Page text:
Daniel, J. (2013). Anchored and linked: Women of color write about life in the academy [Review of the book Making our voices heard: Women of color in academia, by H. Curtis-Boles, D. M. Adams, & J. Jenkins-Monroe (Eds.)]. PsycCRITIQUES, 58(22). doi: 10.1037/a0032579

Gutiérrez y Muhs, G., Niemann, Y. F., Gonzalez, C. G., & Harris, A. P. (Eds.). (2012). Presumed incompetent: The intersections of race and class for women in academia. Logan, UT: Utah State University Press.

Sewer, M. B. (2012, August). Advancing women of color in academia. American Society for Biochemistry and Molecular Biology Today. Retrieved from http://www.asbmb.org/asbmbtoday/201208/minorityaffairs/WomenOfColor/

 
 
Read the Review

Thursday, May 07, 2015

Is There a Dark Side of Resilience?

APA

Resilience Interventions for Youth in Diverse Populations, edited by Sandra Prince-Embury and Donald H. Saklofske, discusses a three-factor model of resilience that includes (a) having a sense of mastery, which involves elements such as identifying strengths and encouraging self-praise; (b) having a sense of relatedness, which includes, obviously, relationships with caring adults who are trusted, the development of support networks, and from the individual’s side, enhanced social skills and empathy; and (c) having the ability to regulate emotional reactivity. The book overviews interventions designed to enhance resilience for diverse groups of youths, including youths from low-income communities, families who are homeless, youths in foster care, transsexual youths, youths with chronic illness, youths with mental health needs, and youths with specific developmental disorders (e.g., autism).

Reviewers Ian M. Evans and Heather Nakahara offer the following commentary on the concept of resilience, particularly as it applies to the United States and other industrialized nations:

When you then look at the children in the world who are denied education, who are chronically hungry, who are refugees living in United Nations tents in a foreign country, who are orphaned by HIV/AIDS and Ebola, or who are genitally mutilated, stoned, whipped or otherwise denigrated in the name of religion, it is a little difficult to get too concerned about worried Australian teens, financially strapped Greek families, or kids with too many smartphones. All resilience challenges are not created equal.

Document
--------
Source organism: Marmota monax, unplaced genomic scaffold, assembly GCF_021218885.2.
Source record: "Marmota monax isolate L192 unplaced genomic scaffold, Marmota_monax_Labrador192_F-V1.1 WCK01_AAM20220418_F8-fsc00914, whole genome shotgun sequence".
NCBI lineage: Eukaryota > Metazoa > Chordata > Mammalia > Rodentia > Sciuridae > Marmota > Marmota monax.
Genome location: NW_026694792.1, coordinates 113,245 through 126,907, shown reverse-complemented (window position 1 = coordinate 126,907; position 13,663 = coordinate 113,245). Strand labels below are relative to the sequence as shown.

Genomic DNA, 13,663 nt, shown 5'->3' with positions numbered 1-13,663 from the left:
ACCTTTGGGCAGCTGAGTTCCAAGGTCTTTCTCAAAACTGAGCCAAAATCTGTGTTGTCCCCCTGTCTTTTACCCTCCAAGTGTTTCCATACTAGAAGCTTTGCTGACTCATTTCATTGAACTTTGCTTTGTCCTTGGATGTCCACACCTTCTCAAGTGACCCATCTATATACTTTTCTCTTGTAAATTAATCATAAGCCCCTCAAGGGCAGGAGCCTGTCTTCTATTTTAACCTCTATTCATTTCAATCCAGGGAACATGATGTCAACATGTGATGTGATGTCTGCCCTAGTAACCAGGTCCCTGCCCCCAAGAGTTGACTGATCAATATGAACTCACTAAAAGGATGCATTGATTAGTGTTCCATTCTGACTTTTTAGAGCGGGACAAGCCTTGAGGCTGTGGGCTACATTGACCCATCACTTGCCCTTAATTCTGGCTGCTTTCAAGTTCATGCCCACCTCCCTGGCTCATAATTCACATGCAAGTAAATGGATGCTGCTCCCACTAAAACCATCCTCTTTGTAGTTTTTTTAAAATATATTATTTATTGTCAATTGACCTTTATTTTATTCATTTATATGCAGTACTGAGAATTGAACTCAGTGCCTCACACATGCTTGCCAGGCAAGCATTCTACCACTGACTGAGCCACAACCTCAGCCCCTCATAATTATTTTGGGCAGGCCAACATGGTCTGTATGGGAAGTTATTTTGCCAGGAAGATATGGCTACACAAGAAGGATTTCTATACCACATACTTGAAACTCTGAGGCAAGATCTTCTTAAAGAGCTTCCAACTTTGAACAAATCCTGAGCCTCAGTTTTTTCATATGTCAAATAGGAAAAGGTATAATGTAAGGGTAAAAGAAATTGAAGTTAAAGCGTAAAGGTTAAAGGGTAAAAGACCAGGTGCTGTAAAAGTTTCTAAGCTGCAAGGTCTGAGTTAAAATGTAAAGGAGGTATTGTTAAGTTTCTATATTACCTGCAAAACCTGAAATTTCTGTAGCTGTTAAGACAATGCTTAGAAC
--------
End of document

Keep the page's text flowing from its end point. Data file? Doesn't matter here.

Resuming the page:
That may be a harsh comment, but we consider there is a dark side of resilience work: It seems to judge children and youth to be at risk because they are not adequate to weather inequitable systems and flawed institutions…But resilience work, however much we need to be open to its possibilities, also represents a form of political philosophy—an extension of the great American dream: suck it up[,] kid, toughen up[.] [S]uccess comes to those individuals willing to take responsibility (control their emotions), work hard, feel powerful, and reward themselves (paras. 14, 15).

Do you agree with the reviewers’ viewpoint regarding the “dark side of resilience work”? Why or why not?  Does the resilience construct lack applicability across the variety of adversities that youths face globally?

Read the Review
ReviewResilience Interventions Are Here: The Psychology of Toughen Up and Suck It Up
By Ian M. Evans and Heather Nakahara
      PsycCRITIQUES, 2015 Vol 60(15)

Editor of PsycCRITIQUES

Danny Wedding, PhD

Chair of Behavioral Sciences,
College of Medicine,
American University of Antigua

Associate Editors of PsycCRITIQUES